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Amityville holds 3 hearings related to transit-oriented zone

Mike Ryan, owner of GreenTek, developer of a proposed luxury apartment complex in Amityville, spoke at a public hearing on Monday. Credit: Newsday / Denise M. Bonilla

The Village of Amityville held three back-to-back public hearings on Monday, all related to a proposal to create a transit-oriented zone.

The hearings centered on the proposed zone, which would cover 48 acres near the Amityville Long Island Rail Road station, bound by Broadway, County Line Road, Sterling Place and West Oak Street.

The hearings were on the zone, a draft generic environmental impact statement on the zone and a proposed complex of 115 luxury rental units, and a request for rezoning by complex developer GreenTek/R & S Realty Corp.

At the hearings, several commenters spoke passionately on various aspects of the proposed zone and apartments.

Some neighbors of the proposed zone said they had only learned of the hearings from a Newsday article and were upset they hadn’t received notices from the village. Mayor Dennis Siry said anyone within 200 feet of the zone should have received notice.

“I’m just concerned about the proliferation of very high, very dense buildings,” said Bay Village Civic Association president Joan Donnison. Like several others at the meeting, Donnison was troubled by the proposed parking: 138 spaces for 38 studios, 65 one-bedrooms and 12 two-bedrooms.

The draft environmental impact statement notes transit-oriented developments often use low parking ratios because many residents forgo owning a vehicle when they have convenient access to transit.

“I just don’t buy it,” said resident Janet Colletti. “Not everybody rides a bicycle, not everybody takes the bus.”

Tom Howard, co-chair of the village’s downtown revitalization committee, said he used to have similar beliefs.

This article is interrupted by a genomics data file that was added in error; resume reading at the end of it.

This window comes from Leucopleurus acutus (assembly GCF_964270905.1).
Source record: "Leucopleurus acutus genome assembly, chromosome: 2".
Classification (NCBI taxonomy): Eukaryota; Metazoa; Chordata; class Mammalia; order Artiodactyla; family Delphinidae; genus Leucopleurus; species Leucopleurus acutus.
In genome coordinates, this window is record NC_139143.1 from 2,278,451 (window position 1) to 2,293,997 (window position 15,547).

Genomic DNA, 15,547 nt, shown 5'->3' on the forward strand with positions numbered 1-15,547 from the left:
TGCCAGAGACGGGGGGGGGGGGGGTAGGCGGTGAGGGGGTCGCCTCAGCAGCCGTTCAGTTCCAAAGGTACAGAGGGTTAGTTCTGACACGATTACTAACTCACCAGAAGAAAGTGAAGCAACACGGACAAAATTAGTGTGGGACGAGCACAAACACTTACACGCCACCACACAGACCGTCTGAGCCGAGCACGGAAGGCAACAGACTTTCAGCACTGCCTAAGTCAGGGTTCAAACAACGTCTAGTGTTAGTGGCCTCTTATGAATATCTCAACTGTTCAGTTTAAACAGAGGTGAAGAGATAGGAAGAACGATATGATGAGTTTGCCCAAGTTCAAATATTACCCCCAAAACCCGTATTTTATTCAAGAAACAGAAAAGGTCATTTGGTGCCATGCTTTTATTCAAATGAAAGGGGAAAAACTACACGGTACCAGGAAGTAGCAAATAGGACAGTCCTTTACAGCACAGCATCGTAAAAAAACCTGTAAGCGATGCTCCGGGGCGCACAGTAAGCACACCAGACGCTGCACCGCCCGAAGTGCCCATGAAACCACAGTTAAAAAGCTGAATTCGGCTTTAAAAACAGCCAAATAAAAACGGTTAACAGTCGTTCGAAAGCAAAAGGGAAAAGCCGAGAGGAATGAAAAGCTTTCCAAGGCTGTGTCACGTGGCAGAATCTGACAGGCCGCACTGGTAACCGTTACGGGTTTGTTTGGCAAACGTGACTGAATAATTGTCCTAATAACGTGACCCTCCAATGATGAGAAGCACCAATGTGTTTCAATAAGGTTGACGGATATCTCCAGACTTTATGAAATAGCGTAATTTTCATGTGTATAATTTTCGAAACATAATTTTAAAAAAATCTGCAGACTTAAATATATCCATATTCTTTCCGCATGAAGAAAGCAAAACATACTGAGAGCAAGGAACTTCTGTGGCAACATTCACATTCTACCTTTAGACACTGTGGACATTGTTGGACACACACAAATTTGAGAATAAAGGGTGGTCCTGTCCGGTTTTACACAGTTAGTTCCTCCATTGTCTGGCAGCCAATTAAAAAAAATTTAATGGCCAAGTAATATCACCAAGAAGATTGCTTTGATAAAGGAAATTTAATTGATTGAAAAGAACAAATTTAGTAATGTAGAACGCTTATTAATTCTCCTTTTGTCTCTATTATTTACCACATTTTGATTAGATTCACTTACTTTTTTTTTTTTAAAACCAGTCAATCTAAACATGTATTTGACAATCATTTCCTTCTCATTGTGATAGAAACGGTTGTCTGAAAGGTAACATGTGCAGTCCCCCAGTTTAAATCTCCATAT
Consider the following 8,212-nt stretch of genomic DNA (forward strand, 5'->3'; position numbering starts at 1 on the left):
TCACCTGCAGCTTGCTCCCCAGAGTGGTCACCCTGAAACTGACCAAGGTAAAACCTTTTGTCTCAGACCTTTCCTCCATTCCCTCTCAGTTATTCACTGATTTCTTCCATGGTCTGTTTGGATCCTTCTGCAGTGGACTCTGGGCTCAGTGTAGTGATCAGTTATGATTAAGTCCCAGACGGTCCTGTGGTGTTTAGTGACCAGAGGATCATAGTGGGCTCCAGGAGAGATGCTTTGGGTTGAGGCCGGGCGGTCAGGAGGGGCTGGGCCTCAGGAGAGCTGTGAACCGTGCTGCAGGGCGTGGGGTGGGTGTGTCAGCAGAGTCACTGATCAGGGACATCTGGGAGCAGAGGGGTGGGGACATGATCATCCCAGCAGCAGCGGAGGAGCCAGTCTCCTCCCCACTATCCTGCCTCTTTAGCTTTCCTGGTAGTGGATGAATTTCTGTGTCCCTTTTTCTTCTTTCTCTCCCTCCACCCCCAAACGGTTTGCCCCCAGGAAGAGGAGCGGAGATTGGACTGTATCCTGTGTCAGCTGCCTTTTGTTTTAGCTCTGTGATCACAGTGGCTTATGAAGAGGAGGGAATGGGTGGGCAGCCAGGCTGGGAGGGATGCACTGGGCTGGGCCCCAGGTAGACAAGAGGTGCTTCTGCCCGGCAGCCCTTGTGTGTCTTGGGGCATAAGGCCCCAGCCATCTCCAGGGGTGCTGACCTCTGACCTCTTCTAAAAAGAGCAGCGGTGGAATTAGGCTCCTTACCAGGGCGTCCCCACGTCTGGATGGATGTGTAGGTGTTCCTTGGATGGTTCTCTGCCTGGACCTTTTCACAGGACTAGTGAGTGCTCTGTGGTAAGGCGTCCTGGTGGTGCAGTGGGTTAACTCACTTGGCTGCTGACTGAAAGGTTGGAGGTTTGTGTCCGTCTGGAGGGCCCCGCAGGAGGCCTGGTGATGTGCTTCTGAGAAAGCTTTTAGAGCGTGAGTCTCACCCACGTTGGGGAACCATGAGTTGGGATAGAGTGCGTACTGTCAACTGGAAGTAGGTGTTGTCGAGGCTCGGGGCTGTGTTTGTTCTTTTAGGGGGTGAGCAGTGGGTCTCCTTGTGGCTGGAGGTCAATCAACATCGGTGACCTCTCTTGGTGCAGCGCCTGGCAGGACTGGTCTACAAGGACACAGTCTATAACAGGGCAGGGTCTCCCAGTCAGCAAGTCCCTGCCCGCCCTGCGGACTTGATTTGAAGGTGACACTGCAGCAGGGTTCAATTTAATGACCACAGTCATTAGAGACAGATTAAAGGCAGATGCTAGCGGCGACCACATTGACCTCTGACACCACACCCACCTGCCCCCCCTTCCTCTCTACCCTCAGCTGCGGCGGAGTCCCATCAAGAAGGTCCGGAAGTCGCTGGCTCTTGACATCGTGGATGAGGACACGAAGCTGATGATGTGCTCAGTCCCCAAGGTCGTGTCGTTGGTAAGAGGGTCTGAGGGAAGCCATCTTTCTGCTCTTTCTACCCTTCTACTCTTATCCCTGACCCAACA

“It’s taken me five years of listening to all the experts tell me that in reality most of the young people today are not using cars anymore,” he said. “They use their Ubers, they use all the other things that we don’t use. We don’t use that stuff and we don’t comprehend it, but that’s exactly what’s happening right now.”

GreenTek meets the requirements of the proposed zone: its property is within the parameters, is zoned for industrial use and exceeds 1.5 acres. Under zone requirements, buildings constructed cannot be more than 38 feet tall, and the maximum density for units would be 35 per acre.

For certain incentives from the developer, the proposed zone permits the board of trustees to allow building heights up to 48 feet and a density up to 48 units per acre. GreenTek is seeking both, offering more than a half dozen incentives, including preserving a 19th century building on site, creating a pedestrian path from the train station to the downtown and giving the village a 20-year annual payment of $36,000.

“It’d really be difficult to script a more ideal transit-oriented development,” Howard said.

Comments on the zone and complex can be submitted through April 19 to Village Clerk-Treasurer Catherine Murdock by email or letter.

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